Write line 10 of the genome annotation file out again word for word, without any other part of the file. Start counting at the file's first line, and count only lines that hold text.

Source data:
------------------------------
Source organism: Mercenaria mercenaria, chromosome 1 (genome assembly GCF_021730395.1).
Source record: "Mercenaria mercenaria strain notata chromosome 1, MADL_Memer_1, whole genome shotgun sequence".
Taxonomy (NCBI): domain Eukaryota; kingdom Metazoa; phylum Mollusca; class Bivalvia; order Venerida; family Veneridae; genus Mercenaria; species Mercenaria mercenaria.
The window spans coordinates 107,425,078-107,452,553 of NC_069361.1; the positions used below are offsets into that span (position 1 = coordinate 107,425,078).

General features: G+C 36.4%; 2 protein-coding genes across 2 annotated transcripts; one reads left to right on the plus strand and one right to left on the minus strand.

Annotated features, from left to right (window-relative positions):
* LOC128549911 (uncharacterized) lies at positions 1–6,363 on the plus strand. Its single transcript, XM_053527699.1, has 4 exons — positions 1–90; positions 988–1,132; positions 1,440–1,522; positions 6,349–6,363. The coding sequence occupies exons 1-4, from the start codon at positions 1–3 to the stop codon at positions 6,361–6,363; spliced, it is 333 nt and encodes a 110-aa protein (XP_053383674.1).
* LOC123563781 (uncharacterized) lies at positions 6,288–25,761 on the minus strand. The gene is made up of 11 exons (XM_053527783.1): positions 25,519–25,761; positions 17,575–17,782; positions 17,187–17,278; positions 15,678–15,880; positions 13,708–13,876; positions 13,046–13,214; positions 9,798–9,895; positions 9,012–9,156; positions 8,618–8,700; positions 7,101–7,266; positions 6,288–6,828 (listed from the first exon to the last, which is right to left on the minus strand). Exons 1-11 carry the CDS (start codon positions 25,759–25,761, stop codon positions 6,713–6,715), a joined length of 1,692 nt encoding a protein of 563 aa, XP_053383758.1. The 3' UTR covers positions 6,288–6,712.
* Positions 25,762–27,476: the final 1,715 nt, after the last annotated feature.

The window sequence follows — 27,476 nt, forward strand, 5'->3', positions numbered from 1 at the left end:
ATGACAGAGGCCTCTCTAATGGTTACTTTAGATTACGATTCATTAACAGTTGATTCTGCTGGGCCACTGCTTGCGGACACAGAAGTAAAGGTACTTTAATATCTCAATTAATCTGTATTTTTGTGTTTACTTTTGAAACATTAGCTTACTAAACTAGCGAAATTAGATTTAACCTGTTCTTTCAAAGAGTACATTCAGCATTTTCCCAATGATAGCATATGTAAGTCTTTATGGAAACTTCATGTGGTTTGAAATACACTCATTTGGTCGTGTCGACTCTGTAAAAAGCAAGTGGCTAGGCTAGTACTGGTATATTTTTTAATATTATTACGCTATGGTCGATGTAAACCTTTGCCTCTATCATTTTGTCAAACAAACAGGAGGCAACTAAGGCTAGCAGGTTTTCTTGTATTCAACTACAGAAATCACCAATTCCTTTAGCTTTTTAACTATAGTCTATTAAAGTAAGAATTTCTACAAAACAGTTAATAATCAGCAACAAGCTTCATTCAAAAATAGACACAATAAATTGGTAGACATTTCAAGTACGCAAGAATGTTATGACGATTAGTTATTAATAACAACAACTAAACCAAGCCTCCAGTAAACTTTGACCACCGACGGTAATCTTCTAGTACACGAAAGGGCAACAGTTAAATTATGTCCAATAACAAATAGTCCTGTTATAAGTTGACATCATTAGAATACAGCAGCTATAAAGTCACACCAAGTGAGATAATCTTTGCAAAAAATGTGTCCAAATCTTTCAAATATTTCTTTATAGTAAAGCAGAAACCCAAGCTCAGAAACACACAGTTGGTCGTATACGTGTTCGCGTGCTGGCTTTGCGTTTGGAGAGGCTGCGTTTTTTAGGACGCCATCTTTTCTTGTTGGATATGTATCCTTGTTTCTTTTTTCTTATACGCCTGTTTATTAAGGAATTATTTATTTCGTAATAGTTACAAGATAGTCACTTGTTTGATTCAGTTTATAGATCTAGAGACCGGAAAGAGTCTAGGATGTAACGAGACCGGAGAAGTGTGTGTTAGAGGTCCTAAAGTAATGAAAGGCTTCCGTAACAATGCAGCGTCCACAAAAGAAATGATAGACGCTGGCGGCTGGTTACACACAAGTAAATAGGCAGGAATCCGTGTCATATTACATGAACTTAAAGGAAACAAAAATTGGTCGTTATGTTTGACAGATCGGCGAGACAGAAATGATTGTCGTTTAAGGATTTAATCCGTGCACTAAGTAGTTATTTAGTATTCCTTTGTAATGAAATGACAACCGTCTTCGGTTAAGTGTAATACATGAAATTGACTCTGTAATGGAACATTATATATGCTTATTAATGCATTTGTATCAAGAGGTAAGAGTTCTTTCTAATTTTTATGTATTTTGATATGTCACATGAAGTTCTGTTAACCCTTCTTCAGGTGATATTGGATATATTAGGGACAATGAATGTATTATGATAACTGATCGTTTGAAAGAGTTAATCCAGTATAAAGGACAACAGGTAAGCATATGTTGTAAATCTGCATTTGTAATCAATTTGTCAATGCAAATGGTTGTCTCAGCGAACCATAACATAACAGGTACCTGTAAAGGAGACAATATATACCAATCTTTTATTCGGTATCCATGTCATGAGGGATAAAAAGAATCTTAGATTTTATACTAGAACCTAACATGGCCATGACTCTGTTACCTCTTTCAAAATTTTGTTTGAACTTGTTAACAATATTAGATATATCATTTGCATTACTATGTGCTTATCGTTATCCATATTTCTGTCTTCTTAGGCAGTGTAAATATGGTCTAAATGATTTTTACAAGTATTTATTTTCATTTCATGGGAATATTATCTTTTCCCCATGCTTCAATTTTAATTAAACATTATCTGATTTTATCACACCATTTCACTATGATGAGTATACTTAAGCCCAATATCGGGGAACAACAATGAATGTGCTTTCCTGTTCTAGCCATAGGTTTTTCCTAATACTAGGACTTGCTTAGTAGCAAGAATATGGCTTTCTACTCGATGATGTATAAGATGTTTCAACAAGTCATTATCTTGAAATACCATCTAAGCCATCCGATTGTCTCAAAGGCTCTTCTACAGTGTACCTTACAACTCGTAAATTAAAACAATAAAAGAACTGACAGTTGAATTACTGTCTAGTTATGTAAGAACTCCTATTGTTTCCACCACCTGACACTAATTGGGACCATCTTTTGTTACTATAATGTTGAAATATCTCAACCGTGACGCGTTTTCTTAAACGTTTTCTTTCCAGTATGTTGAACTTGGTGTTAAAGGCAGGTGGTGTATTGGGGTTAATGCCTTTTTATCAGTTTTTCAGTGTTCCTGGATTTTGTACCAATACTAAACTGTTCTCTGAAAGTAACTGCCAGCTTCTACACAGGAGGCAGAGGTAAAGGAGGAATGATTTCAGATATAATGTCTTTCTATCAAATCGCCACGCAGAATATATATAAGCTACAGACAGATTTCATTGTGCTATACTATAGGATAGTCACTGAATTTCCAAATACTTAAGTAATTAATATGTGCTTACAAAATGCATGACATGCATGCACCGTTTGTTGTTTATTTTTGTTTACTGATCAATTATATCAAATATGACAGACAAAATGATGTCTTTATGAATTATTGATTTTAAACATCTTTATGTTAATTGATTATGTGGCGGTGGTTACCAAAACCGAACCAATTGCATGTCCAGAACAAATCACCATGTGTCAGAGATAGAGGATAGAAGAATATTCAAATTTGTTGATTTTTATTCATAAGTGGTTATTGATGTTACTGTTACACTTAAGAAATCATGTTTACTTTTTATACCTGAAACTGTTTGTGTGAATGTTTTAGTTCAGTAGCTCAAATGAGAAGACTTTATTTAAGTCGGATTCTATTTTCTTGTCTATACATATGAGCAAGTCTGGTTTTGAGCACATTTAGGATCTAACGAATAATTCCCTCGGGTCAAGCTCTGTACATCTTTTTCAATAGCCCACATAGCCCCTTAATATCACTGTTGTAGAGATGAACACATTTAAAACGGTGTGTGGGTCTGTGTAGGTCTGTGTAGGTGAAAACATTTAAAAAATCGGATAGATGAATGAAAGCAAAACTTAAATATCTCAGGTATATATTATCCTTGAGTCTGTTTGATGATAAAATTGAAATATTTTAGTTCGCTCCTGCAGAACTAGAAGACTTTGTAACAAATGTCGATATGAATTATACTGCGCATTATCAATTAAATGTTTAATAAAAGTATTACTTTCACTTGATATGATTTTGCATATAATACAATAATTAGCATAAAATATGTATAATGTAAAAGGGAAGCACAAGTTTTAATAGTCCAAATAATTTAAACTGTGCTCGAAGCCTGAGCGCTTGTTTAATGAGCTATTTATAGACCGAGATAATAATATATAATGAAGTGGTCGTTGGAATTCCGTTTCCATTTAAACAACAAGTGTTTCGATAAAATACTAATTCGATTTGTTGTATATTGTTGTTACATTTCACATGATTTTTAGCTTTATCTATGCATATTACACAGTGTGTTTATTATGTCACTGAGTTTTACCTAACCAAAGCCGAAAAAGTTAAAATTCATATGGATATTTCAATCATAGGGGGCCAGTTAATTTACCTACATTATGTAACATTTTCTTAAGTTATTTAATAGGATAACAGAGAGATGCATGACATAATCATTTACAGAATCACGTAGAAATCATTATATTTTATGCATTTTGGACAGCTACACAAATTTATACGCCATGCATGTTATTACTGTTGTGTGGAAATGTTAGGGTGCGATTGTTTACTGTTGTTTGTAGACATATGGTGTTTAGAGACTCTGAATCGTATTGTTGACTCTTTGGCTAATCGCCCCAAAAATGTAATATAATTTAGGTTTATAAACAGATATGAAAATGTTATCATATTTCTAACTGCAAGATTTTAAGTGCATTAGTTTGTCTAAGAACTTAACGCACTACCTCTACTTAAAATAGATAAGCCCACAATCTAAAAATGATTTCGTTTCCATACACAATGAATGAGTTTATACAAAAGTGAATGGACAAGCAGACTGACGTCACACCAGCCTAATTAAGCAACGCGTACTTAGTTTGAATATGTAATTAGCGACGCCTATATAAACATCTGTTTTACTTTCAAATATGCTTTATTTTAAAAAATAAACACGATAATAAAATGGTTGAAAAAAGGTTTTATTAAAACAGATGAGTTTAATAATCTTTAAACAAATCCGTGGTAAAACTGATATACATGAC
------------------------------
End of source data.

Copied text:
The window sequence follows — 27,476 nt, forward strand, 5'->3', positions numbered from 1 at the left end: